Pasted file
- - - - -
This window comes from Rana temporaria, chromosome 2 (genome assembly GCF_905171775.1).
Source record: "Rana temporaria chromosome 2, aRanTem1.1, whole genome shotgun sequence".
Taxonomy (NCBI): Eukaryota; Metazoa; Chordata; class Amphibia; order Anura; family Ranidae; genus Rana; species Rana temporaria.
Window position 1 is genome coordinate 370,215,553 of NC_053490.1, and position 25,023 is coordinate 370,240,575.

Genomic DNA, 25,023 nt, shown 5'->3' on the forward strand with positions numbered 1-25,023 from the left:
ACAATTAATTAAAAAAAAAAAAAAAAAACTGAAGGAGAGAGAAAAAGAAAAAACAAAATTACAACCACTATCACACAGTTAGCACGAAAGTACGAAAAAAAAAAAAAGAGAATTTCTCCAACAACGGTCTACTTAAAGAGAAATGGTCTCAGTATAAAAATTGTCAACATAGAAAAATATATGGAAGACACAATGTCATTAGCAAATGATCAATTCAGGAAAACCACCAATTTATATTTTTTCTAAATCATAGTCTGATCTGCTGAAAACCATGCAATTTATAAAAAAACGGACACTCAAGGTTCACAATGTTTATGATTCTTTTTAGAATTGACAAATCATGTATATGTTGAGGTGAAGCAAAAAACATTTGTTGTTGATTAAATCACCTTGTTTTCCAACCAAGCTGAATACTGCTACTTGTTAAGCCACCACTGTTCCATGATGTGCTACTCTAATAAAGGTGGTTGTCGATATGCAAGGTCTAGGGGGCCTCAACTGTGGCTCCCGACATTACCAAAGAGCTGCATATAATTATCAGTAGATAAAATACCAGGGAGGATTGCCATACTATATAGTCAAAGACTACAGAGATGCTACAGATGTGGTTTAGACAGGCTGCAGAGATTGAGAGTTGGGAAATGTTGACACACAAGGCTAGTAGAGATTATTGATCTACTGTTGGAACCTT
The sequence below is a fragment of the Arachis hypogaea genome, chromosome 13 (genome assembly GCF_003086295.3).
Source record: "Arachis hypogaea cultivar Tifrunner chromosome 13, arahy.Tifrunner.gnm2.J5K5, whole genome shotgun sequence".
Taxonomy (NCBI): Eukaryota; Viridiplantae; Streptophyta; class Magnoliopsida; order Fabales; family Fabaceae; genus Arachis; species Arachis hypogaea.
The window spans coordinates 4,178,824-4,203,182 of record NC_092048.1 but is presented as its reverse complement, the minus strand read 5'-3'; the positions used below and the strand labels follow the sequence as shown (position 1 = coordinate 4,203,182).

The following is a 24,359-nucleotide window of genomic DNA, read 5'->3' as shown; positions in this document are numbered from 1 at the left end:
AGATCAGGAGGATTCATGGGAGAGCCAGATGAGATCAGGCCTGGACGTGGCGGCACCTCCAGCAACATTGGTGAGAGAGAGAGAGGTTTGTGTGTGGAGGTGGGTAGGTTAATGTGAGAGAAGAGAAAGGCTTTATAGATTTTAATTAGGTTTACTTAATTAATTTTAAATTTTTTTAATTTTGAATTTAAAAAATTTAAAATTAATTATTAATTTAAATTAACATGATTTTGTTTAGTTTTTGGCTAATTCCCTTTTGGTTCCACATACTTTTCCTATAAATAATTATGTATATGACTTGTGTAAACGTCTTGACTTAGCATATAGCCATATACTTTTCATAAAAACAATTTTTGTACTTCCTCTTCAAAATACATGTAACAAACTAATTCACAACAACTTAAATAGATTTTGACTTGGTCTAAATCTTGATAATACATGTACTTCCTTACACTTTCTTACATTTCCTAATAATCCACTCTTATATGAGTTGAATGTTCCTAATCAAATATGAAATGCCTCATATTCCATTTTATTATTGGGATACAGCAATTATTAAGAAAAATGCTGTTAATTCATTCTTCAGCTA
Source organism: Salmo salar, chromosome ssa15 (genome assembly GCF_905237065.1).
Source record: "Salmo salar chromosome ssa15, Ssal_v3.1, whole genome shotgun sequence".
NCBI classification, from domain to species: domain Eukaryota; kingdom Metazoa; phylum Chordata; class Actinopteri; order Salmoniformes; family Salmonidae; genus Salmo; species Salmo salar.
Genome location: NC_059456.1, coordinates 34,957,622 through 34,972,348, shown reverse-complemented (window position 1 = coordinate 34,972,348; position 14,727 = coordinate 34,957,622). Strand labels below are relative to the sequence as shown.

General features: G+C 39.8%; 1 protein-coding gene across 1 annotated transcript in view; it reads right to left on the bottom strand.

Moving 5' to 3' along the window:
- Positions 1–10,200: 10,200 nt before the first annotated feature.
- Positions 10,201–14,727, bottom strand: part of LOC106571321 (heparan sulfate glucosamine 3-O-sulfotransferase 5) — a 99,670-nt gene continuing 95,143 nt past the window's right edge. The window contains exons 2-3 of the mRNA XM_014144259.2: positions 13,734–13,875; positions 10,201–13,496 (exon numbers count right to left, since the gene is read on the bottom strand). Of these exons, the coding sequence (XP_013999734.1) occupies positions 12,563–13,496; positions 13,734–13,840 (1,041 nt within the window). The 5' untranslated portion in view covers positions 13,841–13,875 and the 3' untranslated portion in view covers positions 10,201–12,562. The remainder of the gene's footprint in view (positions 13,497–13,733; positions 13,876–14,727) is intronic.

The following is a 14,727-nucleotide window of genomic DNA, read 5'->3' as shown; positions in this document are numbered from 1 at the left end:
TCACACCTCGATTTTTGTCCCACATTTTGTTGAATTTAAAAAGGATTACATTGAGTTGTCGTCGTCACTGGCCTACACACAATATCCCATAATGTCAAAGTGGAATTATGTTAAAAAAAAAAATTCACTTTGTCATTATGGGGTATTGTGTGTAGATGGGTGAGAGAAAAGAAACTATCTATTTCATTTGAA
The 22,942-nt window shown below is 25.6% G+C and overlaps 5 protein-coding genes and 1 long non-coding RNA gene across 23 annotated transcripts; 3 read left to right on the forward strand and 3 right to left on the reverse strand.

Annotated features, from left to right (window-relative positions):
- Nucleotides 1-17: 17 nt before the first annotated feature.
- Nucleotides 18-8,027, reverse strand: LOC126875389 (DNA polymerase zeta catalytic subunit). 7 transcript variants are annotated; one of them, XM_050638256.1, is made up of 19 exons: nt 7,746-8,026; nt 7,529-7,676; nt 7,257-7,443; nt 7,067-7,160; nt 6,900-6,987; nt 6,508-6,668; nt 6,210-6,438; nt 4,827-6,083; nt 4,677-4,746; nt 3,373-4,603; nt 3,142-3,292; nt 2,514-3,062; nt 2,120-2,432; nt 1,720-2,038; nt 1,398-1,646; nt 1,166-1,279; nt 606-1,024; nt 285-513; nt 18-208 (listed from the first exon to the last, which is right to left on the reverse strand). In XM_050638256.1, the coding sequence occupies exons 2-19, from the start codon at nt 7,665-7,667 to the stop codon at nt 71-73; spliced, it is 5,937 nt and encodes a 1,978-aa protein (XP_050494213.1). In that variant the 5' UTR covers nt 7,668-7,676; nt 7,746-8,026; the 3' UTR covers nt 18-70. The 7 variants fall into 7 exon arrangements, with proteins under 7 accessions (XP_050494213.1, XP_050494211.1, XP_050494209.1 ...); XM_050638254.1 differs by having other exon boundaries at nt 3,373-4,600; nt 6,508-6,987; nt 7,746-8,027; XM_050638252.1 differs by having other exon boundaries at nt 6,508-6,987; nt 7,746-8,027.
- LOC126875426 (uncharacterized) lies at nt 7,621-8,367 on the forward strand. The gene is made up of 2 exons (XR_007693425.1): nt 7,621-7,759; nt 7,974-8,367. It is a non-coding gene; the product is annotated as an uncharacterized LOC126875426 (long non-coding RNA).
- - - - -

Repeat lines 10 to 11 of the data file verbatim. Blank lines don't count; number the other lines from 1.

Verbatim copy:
The window spans coordinates 4,178,824-4,203,182 of record NC_092048.1 but is presented as its reverse complement, the minus strand read 5'-3'; the positions used below and the strand labels follow the sequence as shown (position 1 = coordinate 4,203,182).

The following is a 24,359-nucleotide window of genomic DNA, read 5'->3' as shown; positions in this document are numbered from 1 at the left end: